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With an absence of free trade unions and independent NGOs to help companies identify human rights risk, companies like Adidas are going directly to workers
Last month was the fifth anniversary of the collapse of the Rana Plaza factory complex in Dhaka, Bangladesh, which killed 1,134 workers. While the direct reason for the building’s demise was shoddy construction and poor regulations, it can be said that the weight of the global apparel supply chain also weighed heavily on the doomed structure.
Vast networks of manufacturers and buyers, investors and consumers weave a tangled web around the apparel industry and ensure supply chain management in this sector is among its most challenging areas.
China has of course dominated the market as apparel suppliers for many years. But, higher mainland wages and a more competitive job market have prompted Chinese manufacturers to shift aspects of their manufacturing off-shore, or to shunt them into some of China’s darker corners.
That major brands such as H&M and C&A were apparently unaware that prison labour was making their products is sobering
Recent revelations from Peter Humphrey, a UK citizen just released after two years in the Chinese prison system, have shone a bright light on the extent of slavery and forced labour there. That major brands such as H&M and C&A were apparently unaware that prison labour was making their products is sobering. But given the complicated landscape they and the entire garment industry have built, it shouldn’t be such a surprise.
Disclosure remains a major issue, despite some transparency improvements – and much still needs to be done.
Earlier this year, Fashion Revolution, a UK-based consumer advocacy group, published its latest survey of the garment industry’s human rights standards. Researching 150 leading apparel brands, the Fashion Transparency Index found that even the best performing companies were mid-range of the NGO’s own scale, and just 10 companies reached that seemingly modest level.
The legacy of the Rana Plaza tragedy weighs on the apparel sector. (Credit: Sk Hasan Ali/Shutterstock)
Those that did well, led by sports brands Adidas, Reebok and Puma, had “significantly increased their level of disclosure since last year”.
Lowell Chow, greater China senior researcher for the Business and Human Rights Resource Centre, says companies must go beyond auditing to get a true picture of what is happening in their supply chains.
“Social auditing ... has become almost the mainstream approach to addressing human rights violations along the supply chain. But often auditing can by itself generate problems, too, as it diverts resources away from what could have been spent to address workers’ concerns directly.”
Chinese-run factories in other countries do not enjoy the best reputation
He adds: “In order to genuinely tackle the issues, companies should build systems both internally and externally, to identify problems on an ongoing basis, instead of using occasional inspections.”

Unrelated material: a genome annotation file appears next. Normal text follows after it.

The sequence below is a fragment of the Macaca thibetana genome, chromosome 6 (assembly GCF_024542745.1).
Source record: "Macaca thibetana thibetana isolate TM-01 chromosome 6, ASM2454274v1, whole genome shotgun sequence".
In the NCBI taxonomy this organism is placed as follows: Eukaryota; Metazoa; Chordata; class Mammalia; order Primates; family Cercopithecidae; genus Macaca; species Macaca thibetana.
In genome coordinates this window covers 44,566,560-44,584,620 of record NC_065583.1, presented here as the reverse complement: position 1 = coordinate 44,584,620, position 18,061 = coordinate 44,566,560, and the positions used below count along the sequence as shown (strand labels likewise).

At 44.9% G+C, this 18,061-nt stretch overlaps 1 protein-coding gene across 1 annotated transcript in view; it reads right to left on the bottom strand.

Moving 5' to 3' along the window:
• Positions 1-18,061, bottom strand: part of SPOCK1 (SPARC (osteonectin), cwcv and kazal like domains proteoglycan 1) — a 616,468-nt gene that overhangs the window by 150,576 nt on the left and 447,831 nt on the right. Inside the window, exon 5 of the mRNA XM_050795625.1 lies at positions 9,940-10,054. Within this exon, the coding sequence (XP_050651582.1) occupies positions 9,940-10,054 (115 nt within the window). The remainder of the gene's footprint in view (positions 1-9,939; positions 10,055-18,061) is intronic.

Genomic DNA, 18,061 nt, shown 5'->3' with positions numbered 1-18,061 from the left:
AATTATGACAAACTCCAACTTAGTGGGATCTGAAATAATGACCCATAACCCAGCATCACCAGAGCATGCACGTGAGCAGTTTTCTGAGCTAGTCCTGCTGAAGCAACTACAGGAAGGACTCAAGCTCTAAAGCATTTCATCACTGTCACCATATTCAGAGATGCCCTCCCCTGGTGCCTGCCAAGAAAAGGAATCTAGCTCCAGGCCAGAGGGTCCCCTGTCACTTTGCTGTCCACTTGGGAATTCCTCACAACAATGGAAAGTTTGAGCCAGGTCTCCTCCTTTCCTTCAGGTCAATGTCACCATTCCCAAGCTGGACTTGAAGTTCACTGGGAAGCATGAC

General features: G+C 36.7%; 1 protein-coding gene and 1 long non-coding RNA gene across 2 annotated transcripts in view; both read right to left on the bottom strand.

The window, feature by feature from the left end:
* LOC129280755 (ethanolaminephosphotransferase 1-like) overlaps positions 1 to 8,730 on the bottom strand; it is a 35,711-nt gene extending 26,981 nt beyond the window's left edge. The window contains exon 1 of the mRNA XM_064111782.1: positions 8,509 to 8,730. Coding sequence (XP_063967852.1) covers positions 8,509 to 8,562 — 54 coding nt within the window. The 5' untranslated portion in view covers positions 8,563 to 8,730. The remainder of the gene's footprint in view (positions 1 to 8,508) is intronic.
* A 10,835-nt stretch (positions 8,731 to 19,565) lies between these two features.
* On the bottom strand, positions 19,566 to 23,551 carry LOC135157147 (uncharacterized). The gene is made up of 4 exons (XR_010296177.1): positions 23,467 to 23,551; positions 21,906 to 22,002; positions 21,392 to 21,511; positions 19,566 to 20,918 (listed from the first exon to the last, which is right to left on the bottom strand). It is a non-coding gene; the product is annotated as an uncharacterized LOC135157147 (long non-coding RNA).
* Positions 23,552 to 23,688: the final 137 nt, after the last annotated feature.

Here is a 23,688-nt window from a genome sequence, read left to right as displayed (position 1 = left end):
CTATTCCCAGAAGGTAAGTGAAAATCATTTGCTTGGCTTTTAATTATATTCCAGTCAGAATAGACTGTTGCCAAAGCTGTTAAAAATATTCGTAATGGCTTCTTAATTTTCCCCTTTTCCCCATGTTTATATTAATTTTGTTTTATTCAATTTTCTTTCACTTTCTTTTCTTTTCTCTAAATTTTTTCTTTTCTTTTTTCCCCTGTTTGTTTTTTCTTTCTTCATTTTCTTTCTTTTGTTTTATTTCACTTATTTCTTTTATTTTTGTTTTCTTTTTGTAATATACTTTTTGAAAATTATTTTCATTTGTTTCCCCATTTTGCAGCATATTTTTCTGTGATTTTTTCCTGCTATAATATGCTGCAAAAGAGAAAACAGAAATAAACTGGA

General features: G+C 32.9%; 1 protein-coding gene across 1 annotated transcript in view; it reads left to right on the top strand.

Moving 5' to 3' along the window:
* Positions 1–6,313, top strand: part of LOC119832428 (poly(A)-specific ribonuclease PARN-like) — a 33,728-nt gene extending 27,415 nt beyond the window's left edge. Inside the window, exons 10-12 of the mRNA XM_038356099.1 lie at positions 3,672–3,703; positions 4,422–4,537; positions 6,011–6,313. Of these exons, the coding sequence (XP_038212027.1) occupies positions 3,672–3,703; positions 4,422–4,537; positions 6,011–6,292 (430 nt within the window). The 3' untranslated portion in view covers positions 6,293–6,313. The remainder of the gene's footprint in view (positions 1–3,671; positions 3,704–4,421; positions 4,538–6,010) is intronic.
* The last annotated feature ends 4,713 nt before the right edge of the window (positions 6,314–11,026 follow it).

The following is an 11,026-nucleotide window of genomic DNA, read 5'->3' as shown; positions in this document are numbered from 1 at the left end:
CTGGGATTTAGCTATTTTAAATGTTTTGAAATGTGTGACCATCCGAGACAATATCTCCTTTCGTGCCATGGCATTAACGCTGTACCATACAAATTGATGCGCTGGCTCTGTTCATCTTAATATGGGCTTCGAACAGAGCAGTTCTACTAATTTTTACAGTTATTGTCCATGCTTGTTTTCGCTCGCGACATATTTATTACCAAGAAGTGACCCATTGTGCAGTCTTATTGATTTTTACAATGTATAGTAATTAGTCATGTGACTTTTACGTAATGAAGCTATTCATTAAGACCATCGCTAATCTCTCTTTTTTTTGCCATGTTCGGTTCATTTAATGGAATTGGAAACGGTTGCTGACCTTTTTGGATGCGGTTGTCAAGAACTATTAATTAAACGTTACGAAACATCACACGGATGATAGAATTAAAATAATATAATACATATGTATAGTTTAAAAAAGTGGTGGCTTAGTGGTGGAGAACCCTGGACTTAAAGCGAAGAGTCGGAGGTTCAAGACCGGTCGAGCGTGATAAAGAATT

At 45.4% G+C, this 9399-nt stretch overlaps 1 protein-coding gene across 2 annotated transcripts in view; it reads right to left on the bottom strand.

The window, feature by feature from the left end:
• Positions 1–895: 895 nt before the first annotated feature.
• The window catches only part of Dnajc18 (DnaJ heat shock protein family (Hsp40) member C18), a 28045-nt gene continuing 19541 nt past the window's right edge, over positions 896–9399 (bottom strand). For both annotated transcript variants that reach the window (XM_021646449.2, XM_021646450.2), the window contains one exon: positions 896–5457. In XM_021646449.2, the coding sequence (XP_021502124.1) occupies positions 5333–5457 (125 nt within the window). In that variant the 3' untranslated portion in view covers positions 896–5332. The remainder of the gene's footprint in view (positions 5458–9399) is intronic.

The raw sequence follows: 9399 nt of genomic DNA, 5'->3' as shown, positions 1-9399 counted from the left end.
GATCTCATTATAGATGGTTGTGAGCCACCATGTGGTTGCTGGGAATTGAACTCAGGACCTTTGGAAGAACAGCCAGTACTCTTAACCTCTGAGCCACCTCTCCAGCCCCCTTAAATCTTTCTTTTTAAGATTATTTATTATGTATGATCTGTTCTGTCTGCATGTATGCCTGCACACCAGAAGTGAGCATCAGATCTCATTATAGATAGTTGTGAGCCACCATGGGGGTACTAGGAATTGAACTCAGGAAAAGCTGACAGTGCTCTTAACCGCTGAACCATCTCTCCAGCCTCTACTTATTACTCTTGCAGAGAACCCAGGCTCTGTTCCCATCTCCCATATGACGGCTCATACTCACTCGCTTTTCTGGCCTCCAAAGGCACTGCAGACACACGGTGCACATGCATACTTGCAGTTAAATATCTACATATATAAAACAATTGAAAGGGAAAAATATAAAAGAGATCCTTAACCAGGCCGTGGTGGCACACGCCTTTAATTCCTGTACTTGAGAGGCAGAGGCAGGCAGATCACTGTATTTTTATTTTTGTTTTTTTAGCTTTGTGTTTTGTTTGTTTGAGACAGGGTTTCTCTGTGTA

Nicola Macbean, executive director of The Rights Practice, a worker-focused human rights NGO, notes that as supply chains are in turn flicking out of China, companies need to ask more questions.
“One question would be: who is controlling suppliers in other countries. Chinese-run factories in other countries do not enjoy the best reputation. What information and access would a Western corporation have regarding third-country suppliers? What is the regulatory environment like in that country and are there local political issues that would make monitoring difficult?”
Fashion Revolution monitored 150 brands in its survey of human rights standards.
Given China’s place at the core of the global apparel supply chain, it makes sense to maintain a focus on the country with regard to impacting human rights standards across the region. Much of what happens in garment manufacturing in Asia goes through China at some point.
Fortunately, says Kate Larsen, senior consultant on human rights for ERM, a London-based sustainability consultancy, the garment sector has built good links with workers throughout Asia. “Apparel tends to lead the way in engaging workers and NGOs,” she says.
In China, she adds, “local organizations, such as the Inno Handshake worker hotline [in] Guangzhou, work with at least 20 western buyers and many factories to help around 500,000 workers understand their rights and responsibilities, gain counselling, report rights concerns and drive their remediation”.
Inno Handshake was set up in 2007 as the result of a collaboration between Hong Kong-based CSR Asia and major multinational brands.
Free trade unions and other independent NGOs, are less powerful – or even outlawed – in China
Larsen also points an extensive array of international standards and protocols, such as the Fair Labor Association and United Nations guidelines, including the UN Guiding Principles on Business and Human Rights, that can aid in directing and quantifying such processes.